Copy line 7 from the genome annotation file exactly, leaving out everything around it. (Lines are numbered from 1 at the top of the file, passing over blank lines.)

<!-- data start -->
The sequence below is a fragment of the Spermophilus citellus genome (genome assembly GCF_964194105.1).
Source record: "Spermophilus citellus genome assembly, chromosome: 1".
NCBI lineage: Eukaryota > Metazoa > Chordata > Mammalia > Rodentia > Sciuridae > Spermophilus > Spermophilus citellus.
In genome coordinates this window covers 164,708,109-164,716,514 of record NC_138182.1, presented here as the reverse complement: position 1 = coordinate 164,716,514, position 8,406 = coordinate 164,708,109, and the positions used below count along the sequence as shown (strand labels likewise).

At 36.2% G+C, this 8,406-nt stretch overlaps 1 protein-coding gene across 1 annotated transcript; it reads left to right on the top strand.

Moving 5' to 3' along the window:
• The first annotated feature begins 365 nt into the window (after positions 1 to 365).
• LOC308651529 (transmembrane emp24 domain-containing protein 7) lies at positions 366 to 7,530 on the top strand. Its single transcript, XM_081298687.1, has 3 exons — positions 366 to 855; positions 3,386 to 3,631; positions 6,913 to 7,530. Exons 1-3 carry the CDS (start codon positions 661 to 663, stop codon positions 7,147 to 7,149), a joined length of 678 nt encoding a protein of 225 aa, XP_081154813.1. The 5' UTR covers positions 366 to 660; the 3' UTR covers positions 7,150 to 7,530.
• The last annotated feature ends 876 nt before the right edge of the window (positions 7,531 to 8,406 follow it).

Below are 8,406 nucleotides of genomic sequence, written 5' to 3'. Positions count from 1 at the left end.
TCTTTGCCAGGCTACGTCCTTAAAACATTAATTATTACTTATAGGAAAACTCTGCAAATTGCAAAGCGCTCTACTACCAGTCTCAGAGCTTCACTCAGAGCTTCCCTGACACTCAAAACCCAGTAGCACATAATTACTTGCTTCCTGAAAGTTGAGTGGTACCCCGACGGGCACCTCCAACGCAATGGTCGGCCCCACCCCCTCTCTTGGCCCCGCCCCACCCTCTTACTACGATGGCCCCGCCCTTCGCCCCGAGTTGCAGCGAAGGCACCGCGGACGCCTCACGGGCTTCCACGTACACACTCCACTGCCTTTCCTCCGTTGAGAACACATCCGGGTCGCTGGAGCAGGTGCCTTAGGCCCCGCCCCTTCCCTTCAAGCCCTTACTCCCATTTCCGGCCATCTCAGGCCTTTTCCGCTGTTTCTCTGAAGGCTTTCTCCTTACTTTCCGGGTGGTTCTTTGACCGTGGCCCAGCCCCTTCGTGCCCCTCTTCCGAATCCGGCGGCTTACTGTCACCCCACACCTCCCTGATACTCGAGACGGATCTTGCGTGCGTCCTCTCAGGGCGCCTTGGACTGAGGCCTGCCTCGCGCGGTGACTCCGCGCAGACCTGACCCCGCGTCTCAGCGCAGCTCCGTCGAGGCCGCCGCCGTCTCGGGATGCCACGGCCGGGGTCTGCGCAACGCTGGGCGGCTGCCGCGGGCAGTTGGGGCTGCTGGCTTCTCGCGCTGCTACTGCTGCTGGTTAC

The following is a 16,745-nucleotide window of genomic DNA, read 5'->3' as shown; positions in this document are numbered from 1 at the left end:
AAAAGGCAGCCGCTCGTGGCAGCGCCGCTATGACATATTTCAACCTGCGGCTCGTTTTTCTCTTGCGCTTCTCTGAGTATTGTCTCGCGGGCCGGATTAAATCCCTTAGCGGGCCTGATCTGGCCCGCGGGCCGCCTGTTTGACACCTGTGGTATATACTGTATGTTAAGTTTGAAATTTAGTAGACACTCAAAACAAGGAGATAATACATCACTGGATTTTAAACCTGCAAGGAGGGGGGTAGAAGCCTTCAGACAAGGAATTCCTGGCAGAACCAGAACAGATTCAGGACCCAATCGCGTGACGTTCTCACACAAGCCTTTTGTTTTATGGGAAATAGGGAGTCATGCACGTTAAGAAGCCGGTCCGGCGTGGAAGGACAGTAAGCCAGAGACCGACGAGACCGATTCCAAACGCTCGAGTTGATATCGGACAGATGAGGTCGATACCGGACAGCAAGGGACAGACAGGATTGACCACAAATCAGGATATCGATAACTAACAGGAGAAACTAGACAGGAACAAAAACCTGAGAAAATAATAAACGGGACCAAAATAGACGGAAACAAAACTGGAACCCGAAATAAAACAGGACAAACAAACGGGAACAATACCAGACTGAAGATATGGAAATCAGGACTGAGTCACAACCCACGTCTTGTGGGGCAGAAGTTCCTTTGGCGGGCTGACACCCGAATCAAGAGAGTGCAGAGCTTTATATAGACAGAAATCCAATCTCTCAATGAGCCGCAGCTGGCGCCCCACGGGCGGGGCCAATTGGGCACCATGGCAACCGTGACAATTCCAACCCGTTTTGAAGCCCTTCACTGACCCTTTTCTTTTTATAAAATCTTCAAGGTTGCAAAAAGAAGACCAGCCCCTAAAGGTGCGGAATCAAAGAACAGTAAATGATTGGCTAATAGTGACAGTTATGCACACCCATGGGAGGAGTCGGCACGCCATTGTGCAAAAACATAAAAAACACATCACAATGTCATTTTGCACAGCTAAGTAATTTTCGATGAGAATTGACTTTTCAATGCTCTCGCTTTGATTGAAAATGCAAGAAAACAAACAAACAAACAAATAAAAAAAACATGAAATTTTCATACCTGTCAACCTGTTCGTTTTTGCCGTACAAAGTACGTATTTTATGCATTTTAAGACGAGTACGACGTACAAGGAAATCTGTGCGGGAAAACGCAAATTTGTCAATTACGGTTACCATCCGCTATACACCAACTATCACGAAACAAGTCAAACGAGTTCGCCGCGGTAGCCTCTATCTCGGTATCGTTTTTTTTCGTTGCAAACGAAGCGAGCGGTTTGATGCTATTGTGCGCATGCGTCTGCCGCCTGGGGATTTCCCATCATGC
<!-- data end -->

• The first annotated feature begins 365 nt into the window (after positions 1 to 365).